They’re both great options. I encourage you to mix it up throughout the week to get the best of both worlds!

Q: True mastery of something is attained when you’re able to teach it. What types of clients work for you? What do they accomplish when they work with you over a period of time?

My clients that see the most success are those that commit to their practice, keep their goals in mind, and stay with it until a habit forms. I usually recommend clients sign up for 8 weeks to start so that they know exactly when and where they’ll be exercising, and what to expect as they make their way toward their goals. 

My clients can see an increase in inner calm and stress relief, increased self confidence, increased flexibility and strength, and more. I tailor the practice and program to what they’re looking to achieve. 

Just like my individual or group clients, organizations and schools receive custom strategic plans that are designed just for them and their needs.

Q: What type of commitment is required from a student to make progress?

A daily commitment to show up for yourself is required. Whether you’re taking classes daily, a few times a week, or weekly, you need to get into the mindset of taking what you learn on the mat into your daily life. 

Applying breath and movement techniques into your lifestyle, even for just a few minutes, can make a huge change in your mindset and in your body. I create plans and homework for my clients to help them stay consistent and track their progress.

Q: Prior to connecting about MevoLife, you had vetted a number of software solutions for pieces of your business. What was that process like? It sounds like you made it work but had some frustrations. What were your findings back in 2020?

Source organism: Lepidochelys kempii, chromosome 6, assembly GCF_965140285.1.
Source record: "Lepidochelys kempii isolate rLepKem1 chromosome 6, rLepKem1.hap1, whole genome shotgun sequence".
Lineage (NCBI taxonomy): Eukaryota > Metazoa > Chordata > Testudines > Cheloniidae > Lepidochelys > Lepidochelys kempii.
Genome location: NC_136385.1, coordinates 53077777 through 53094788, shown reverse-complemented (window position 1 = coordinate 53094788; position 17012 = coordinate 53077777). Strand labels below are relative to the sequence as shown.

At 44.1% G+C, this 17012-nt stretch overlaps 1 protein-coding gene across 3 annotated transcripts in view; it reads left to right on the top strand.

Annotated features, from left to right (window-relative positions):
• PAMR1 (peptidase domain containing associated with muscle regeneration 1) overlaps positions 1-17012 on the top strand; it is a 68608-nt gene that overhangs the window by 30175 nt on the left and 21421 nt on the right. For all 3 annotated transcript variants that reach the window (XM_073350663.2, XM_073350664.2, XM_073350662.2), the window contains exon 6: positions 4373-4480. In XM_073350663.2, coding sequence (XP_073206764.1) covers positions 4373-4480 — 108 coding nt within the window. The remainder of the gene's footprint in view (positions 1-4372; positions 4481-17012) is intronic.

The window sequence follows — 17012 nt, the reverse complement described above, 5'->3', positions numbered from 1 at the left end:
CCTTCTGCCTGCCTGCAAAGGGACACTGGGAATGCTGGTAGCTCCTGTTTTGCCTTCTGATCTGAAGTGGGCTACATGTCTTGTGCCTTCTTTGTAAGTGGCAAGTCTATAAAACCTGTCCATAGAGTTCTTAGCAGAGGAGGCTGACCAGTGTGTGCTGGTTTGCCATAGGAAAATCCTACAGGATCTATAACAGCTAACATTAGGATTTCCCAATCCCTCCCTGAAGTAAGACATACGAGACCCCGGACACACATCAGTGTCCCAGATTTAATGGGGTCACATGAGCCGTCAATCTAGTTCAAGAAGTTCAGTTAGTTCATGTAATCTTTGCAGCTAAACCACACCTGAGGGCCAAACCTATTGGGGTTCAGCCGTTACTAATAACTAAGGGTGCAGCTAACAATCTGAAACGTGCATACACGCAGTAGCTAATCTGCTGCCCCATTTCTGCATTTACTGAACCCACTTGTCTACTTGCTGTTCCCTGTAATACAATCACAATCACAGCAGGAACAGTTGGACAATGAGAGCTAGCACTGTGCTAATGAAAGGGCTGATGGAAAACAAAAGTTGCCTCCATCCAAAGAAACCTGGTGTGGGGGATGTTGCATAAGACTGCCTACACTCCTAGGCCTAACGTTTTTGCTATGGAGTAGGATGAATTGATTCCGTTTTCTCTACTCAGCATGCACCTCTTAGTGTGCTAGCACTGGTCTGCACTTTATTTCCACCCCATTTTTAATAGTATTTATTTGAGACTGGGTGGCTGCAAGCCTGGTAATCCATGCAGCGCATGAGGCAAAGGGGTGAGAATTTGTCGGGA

The process of vetting a fitness software solution is simply to use it as much as possible. I like to demo a program before committing to anything, and if I can get a free trial that’s even better. 

The hardest thing a business can go through is switching platforms, because there can often be information loss there. So picking the right platform is critical. 

In 2020, my business used Mindbody Online, then we switched to TalentHack. When TalentHack sunsetted, we switched to Momence. It’s always a matter of communicating the changes effectively to your client base to ensure they migrate over seamlessly.

Q: We’re now lucky to count you as a coach in the MevoLife community. What got you excited about using MevoLife to run your yoga business?

MevoLife excites me because it’s a new platform! There’s so much potential when bringing new clients into this space, and I love seeing startups succeed. 

Having a chance to get into an organization like this one early is super cool because the input you share actually gets implemented, and you can see the impact you’re making. 

Q: For all the other fitness entrepreneurs out there, any advice you want to share that we haven’t already covered?

I’d just say focus on your own personal practice and confidence before anything else, because if you’re not walking the walk, you can’t talk the talk. 

It’s hard to coach others when you’re not feeling like the best version of yourself is being put forth. When I look in the mirror and in my journals and see that I’m doing my best to keep innovating and improving myself, it makes a huge difference in how I show up for my clients.